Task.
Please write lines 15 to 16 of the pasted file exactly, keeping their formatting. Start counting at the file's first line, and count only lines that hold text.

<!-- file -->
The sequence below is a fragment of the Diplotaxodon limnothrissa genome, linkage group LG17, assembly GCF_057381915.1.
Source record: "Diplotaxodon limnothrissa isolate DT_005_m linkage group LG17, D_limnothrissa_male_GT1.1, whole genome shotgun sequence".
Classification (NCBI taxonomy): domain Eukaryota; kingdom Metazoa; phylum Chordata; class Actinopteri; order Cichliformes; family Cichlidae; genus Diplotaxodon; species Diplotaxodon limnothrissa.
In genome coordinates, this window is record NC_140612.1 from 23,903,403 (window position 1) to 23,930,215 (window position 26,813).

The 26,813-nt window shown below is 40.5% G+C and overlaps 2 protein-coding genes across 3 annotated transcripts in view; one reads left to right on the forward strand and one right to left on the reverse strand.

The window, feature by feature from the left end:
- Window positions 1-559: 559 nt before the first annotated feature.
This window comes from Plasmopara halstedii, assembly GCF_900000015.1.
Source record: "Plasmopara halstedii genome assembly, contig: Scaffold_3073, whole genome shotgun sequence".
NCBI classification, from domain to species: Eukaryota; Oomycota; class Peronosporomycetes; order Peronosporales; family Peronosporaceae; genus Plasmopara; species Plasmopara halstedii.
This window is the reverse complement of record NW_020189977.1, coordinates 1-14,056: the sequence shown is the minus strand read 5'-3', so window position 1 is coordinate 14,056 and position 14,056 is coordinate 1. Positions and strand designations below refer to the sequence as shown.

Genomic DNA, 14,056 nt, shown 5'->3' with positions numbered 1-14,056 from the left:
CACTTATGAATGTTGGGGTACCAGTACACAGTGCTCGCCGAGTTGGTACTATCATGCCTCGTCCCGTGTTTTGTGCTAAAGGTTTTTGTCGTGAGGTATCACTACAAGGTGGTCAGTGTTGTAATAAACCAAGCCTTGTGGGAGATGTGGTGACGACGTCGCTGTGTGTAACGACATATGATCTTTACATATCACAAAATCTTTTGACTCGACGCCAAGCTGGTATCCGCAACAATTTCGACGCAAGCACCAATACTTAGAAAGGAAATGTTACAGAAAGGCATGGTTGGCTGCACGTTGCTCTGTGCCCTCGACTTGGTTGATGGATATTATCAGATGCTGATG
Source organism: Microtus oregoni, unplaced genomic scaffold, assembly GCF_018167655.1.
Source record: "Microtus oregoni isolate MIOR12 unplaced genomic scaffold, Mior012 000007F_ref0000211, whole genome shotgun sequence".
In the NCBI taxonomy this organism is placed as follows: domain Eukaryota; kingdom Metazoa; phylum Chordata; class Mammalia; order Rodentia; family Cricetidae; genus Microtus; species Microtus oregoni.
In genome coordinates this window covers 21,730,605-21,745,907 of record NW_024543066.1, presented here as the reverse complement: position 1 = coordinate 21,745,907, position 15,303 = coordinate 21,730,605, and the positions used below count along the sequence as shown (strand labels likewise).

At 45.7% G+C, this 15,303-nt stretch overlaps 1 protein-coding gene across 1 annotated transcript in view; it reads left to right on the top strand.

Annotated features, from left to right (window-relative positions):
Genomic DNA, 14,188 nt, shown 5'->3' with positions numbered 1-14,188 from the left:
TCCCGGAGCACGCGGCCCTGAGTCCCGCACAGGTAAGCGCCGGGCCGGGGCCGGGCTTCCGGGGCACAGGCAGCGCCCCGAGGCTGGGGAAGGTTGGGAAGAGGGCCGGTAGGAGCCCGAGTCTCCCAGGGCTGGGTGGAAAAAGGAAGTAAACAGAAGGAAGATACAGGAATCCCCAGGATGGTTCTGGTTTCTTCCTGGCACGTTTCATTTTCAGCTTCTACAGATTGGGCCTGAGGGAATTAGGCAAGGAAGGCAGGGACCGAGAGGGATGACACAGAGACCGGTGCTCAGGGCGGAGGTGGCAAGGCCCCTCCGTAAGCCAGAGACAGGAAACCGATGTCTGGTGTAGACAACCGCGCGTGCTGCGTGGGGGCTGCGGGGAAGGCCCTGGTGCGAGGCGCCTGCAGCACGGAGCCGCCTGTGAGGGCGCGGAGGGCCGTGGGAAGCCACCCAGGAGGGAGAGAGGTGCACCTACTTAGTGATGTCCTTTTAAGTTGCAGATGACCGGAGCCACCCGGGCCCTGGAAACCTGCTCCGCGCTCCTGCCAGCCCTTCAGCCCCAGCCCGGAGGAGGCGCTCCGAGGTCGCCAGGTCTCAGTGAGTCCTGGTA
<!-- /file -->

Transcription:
Source record: "Microtus oregoni isolate MIOR12 unplaced genomic scaffold, Mior012 000007F_ref0000211, whole genome shotgun sequence".
In the NCBI taxonomy this organism is placed as follows: domain Eukaryota; kingdom Metazoa; phylum Chordata; class Mammalia; order Rodentia; family Cricetidae; genus Microtus; species Microtus oregoni.